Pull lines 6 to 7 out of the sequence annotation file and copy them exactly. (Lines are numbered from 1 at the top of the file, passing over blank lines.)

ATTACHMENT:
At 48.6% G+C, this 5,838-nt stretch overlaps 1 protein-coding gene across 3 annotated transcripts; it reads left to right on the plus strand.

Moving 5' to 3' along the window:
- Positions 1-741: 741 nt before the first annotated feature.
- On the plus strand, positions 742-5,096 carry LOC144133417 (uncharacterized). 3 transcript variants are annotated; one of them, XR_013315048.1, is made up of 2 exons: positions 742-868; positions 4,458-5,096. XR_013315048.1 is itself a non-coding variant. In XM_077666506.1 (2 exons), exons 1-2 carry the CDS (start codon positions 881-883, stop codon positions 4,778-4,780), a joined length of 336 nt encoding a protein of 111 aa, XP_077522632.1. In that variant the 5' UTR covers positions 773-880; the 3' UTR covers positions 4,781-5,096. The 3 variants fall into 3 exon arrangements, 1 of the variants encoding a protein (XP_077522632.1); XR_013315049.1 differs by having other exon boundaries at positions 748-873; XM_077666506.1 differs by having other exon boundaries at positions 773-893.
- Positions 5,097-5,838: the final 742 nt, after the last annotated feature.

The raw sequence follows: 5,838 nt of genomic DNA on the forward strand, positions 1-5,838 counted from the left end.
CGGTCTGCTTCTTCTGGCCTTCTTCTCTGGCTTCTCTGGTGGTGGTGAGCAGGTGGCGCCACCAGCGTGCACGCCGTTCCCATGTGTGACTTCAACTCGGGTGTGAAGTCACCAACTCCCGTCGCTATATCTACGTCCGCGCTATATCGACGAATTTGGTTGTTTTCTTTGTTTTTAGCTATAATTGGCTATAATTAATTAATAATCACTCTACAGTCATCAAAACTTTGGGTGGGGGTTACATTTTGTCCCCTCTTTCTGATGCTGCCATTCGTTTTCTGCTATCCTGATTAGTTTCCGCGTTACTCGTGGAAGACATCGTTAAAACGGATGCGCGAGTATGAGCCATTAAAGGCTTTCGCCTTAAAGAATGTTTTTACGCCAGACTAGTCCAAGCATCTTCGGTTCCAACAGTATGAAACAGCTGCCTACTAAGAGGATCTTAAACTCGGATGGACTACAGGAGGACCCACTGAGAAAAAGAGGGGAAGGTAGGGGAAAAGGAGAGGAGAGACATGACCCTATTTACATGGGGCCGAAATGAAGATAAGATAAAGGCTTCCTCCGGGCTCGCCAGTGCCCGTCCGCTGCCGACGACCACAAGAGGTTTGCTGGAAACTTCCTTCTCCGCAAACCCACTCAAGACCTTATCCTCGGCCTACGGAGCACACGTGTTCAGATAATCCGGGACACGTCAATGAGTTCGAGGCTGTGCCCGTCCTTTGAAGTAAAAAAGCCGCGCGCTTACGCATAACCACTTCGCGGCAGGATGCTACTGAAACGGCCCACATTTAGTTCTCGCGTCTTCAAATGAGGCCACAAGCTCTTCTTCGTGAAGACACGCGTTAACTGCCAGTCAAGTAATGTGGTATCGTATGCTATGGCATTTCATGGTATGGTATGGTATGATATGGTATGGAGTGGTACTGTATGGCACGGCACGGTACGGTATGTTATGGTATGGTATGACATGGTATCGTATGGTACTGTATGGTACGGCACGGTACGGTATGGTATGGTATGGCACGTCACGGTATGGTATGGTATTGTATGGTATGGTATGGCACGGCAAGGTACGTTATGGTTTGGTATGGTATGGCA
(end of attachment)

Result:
The raw sequence follows: 5,838 nt of genomic DNA on the forward strand, positions 1-5,838 counted from the left end.
CGGTCTGCTTCTTCTGGCCTTCTTCTCTGGCTTCTCTGGTGGTGGTGAGCAGGTGGCGCCACCAGCGTGCACGCCGTTCCCATGTGTGACTTCAACTCGGGTGTGAAGTCACCAACTCCCGTCGCTATATCTACGTCCGCGCTATATCGACGAATTTGGTTGTTTTCTTTGTTTTTAGCTATAATTGGCTATAATTAATTAATAATCACTCTACAGTCATCAAAACTTTGGGTGGGGGTTACATTTTGTCCCCTCTTTCTGATGCTGCCATTCGTTTTCTGCTATCCTGATTAGTTTCCGCGTTACTCGTGGAAGACATCGTTAAAACGGATGCGCGAGTATGAGCCATTAAAGGCTTTCGCCTTAAAGAATGTTTTTACGCCAGACTAGTCCAAGCATCTTCGGTTCCAACAGTATGAAACAGCTGCCTACTAAGAGGATCTTAAACTCGGATGGACTACAGGAGGACCCACTGAGAAAAAGAGGGGAAGGTAGGGGAAAAGGAGAGGAGAGACATGACCCTATTTACATGGGGCCGAAATGAAGATAAGATAAAGGCTTCCTCCGGGCTCGCCAGTGCCCGTCCGCTGCCGACGACCACAAGAGGTTTGCTGGAAACTTCCTTCTCCGCAAACCCACTCAAGACCTTATCCTCGGCCTACGGAGCACACGTGTTCAGATAATCCGGGACACGTCAATGAGTTCGAGGCTGTGCCCGTCCTTTGAAGTAAAAAAGCCGCGCGCTTACGCATAACCACTTCGCGGCAGGATGCTACTGAAACGGCCCACATTTAGTTCTCGCGTCTTCAAATGAGGCCACAAGCTCTTCTTCGTGAAGACACGCGTTAACTGCCAGTCAAGTAATGTGGTATCGTATGCTATGGCATTTCATGGTATGGTATGGTATGATATGGTATGGAGTGGTACTGTATGGCACGGCACGGTACGGTATGTTATGGTATGGTATGACATGGTATCGTATGGTACTGTATGGTACGGCACGGTACGGTATGGTATGGTATGGCACGTCACGGTATGGTATGGTATTGTATGGTATGGTATGGCACGGCAAGGTACGTTATGGTTTGGTATGGTATGGCA